There can be little doubt that a manufacturer of goods can be free to trade to whomever he choses. This right, however, is not without restrictions. As the Court noted in United States v. Colgate & Co., 250 U.S. 300, 307, 39 S. Ct. 465, 468, 63 L. Ed. 992 (1918), a bench mark case in antitrust law:

"The purpose of the Sherman Act is to prohibit monopolies, contracts, and combinations which probably would unduly interfere with the free exercise of their rights by those engaged, or who wish to engage, in trade and commercein a word to preserve the right of freedom to trade. In the absence of any purpose to create or maintain a monopoly, the act does not restrict the long recognized right of trader or manufacturer engaged in an entirely private business, freely to exercise his own independent discretion as to parties with whom he will deal. And, of course, he may announce in advance the circumstances under which he will refuse to sell. `The trader or manufacturer, on the other hand, carries on an entirely private business, and can sell to whom he pleases.' United States v. Trans-Missouri Freight Association, 166 U.S. 290, 320 [17 S. Ct. 540, 41 L. Ed. 1007]. `A retail dealer has the unquestioned right to stop dealing with a wholesaler for reasons sufficient to himself, and may do so because he thinks such dealer is acting unfairly in trying to undermine his trade.' Eastern States Retail Lumber Dealers' Association v. United States, 234 U.S. 600, 614, [34 S. Ct. 951, 955, 58 L. Ed. 1490]." (Citations omitted.)

See also: United States v. Arnold, Schwinn & Co., 388 U.S. 365, 376, 87 S. Ct. 1856, 18 L. Ed. 2d 1249 (1966); United States v. Parke, Davis & Co., 362 U.S. 29, 46, 80 S. Ct. 503, 4 L. Ed. 2d 505 (1959); United States v. Bausch & Lomb Optical Co., 321 U.S. 707, 722, 64 S. Ct. 805, 88 L. Ed. 1024 (1943); Federal Trade Commission v. Beech-Nut Packing Co., 257 U.S. 441, 454, 42 S. Ct. 150, 66 L. Ed. 307 (1921). Thus, the termination of an exclusive distributorship, absent other considerations, is not, in and of itself, violative of the antitrust statutes. As the Court indicated in Ace Beer Distributors, Inc. v. Kohn, Inc., 318 F.2d 283 (6th Cir. 1963), where the Stroh Brewery Company had simply terminated one distributorship in favor of another:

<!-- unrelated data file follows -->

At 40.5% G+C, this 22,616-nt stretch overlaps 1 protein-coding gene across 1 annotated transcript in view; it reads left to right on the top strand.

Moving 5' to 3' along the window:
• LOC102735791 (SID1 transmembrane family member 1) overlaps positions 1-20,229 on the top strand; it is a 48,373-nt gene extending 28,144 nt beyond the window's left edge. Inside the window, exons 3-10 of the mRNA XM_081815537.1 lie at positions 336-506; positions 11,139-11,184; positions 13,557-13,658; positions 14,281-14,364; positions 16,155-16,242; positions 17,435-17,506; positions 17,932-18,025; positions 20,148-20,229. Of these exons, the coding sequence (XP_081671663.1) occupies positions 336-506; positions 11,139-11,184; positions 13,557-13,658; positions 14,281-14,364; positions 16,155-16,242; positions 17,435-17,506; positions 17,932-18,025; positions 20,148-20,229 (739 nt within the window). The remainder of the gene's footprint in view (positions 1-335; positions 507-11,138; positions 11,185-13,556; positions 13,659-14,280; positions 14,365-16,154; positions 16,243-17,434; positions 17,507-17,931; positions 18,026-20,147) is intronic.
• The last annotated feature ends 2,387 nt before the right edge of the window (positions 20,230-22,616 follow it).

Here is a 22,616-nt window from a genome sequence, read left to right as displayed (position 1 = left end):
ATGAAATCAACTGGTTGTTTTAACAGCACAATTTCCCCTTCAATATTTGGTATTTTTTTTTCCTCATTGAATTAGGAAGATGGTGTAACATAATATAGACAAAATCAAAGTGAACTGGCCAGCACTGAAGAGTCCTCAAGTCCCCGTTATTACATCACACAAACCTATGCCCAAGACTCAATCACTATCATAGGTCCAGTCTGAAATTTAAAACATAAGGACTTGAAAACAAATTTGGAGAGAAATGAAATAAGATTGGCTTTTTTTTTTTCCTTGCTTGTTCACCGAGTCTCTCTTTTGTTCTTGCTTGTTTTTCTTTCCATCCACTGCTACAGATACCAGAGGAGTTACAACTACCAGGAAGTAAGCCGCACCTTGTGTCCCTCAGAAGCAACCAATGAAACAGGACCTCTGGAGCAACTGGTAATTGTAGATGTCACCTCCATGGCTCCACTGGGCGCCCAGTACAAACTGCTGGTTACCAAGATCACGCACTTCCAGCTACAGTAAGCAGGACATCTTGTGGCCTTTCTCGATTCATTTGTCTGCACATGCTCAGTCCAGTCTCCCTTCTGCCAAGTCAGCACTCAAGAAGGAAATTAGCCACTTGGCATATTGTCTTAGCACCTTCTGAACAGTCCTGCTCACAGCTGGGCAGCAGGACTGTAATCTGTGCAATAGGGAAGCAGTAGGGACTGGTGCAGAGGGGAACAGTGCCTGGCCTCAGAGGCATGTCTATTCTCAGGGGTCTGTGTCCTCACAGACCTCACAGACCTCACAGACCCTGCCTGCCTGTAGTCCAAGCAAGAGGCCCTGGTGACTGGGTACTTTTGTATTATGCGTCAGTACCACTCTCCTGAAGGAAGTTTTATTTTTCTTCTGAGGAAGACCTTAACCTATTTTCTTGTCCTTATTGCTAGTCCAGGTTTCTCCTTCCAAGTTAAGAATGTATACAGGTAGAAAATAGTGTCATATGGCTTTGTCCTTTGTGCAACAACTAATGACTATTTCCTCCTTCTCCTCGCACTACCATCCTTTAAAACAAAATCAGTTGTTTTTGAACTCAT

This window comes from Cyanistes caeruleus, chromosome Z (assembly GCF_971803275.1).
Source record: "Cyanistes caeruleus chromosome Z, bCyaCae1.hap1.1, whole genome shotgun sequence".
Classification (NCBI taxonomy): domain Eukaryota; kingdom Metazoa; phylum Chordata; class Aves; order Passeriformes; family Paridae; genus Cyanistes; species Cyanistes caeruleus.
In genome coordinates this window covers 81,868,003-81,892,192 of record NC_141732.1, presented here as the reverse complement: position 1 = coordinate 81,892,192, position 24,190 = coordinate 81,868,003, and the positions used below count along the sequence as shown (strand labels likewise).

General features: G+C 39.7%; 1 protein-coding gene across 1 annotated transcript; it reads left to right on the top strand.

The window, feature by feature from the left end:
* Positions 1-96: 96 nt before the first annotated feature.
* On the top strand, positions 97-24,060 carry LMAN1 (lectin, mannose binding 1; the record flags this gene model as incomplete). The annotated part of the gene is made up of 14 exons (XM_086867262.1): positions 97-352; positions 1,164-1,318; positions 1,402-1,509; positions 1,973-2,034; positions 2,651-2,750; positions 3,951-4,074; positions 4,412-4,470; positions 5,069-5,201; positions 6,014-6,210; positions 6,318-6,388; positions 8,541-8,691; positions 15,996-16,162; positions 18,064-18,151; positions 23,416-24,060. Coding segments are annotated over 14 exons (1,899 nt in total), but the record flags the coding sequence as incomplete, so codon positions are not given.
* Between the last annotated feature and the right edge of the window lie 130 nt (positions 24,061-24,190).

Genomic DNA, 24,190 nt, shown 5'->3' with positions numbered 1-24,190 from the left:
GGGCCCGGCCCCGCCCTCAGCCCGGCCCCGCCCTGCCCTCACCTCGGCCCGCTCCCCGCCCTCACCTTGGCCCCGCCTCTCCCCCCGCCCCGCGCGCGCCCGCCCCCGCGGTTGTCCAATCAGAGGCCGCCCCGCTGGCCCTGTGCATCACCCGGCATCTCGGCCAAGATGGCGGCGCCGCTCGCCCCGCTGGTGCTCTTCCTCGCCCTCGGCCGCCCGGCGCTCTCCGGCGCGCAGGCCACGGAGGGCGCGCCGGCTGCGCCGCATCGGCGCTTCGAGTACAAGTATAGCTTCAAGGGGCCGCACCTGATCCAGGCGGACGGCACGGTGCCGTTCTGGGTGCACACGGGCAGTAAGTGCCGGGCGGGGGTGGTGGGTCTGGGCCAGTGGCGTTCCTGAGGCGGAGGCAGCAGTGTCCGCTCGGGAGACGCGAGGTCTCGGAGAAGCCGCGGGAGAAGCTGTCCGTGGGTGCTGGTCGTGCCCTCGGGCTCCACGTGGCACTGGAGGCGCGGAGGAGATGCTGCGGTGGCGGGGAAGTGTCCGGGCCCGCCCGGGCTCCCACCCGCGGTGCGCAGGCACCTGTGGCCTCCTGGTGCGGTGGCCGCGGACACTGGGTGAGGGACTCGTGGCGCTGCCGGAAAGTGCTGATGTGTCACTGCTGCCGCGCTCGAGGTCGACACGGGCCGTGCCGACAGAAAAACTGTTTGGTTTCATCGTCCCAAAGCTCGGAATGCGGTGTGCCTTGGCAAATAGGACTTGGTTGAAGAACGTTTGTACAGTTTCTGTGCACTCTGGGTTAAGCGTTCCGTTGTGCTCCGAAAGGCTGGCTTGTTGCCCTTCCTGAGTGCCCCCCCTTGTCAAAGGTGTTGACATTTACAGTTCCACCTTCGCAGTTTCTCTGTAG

"Unless it can be said that the refusal to deal with plaintiff had the result of suppressing competition and thus constituted `restraint of trade' within the meaning of Section 1 of the Sherman Act, there is no violation of the Act. We do not think that the substitution by Stroh Brewery Company of one distributor for another had this result." Ace, supra, at 287.

Where, however, the refusal to deal, or the termination of the sales relationship *388 operates "in restraint of trade," or is an "attempt to monopolize" or which "may be to substantially lessen competition or tend to create a monopoly in any line of commerce," such action is not permitted. 15 U.S.C. §§ 1, 2, 14. And it has been held that:

". . . defendants who are or may be guilty of anti-competitive practices should not be permitted to terminate franchises, leases or sales contracts when such terminations would effectuate those practices." (Citations omitted.) Milsen Company v. Southland Corp., 454 F.2d 363, 366 (7th Cir. 1972).

In United States v. Arnold, Schwinn & Co., supra, the Court addressed itself to practices which, although proper in a business sense, fall within the proscriptions of the statutes:

"Schwinn sought a better way of distributing its product: a method which would promote sales, increase stability of its distributor and dealer outlets, and augment profits. But this argument, appealing as it is, is not enough to avoid the Sherman Act proscription; because, in a sense, every restrictive practice is designed to augment the profit and competitive position of its participants. Price fixing does so, for example, and so may a well-calculated division of territories. See United States v. Socony-Vacuum Oil Co., 310 U.S. 150, [60 S. Ct. 811, 84 L. Ed. 1129] (1940). The antitrust outcome does not turn merely on the presence of sound business reason or motive. Here, for example, if the test of reasonableness were merely whether Schwinn's restrictive distribution program and practices were adopted `for good business reasons' and not merely to injure competitors, or if the answer turned upon whether it was indeed `good business practice,' we should not quarrel with Schwinn's eloquent submission or the finding of the trial court. But our inquiry cannot stop at that point. Our inquiry is whether, assuming nonpredatory motives and business purposes and the incentive of profit and volume considerations, the effect upon competition in the market place is substantially adverse. The promotion of self-interest alone does not invoke the rule of reason to immunize otherwise illegal conduct. It is only if the conduct is not unlawful in its impact in the market place or if the self-interest coincides with the statutory concern with the preservation and promotion of competition that protection is achieved. Chicago Board of Trade [v. United States] [supra], 246 U.S. 231 at 238 [38 S. Ct. 242, at 243, 62 L. Ed. 683]." Arnold, Schwinn & Co., supra, 388 U.S. at 374-375, 87 S. Ct. at 1863. (Emphasis added.)